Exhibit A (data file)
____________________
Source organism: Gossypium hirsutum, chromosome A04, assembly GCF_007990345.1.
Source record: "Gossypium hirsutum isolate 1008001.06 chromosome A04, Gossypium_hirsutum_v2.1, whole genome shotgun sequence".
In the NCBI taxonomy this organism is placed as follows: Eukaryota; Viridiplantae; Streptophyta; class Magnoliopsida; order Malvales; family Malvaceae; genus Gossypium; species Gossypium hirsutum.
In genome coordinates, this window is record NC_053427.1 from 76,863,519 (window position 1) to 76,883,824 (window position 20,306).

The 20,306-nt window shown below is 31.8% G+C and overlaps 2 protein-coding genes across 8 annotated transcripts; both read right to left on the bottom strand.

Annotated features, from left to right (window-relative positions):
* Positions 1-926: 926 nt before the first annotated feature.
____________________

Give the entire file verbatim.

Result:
Source organism: Gossypium hirsutum, chromosome A04, assembly GCF_007990345.1.
Source record: "Gossypium hirsutum isolate 1008001.06 chromosome A04, Gossypium_hirsutum_v2.1, whole genome shotgun sequence".
In the NCBI taxonomy this organism is placed as follows: Eukaryota; Viridiplantae; Streptophyta; class Magnoliopsida; order Malvales; family Malvaceae; genus Gossypium; species Gossypium hirsutum.
In genome coordinates, this window is record NC_053427.1 from 76,863,519 (window position 1) to 76,883,824 (window position 20,306).

The 20,306-nt window shown below is 31.8% G+C and overlaps 2 protein-coding genes across 8 annotated transcripts; both read right to left on the bottom strand.

Annotated features, from left to right (window-relative positions):
* Positions 1-926: 926 nt before the first annotated feature.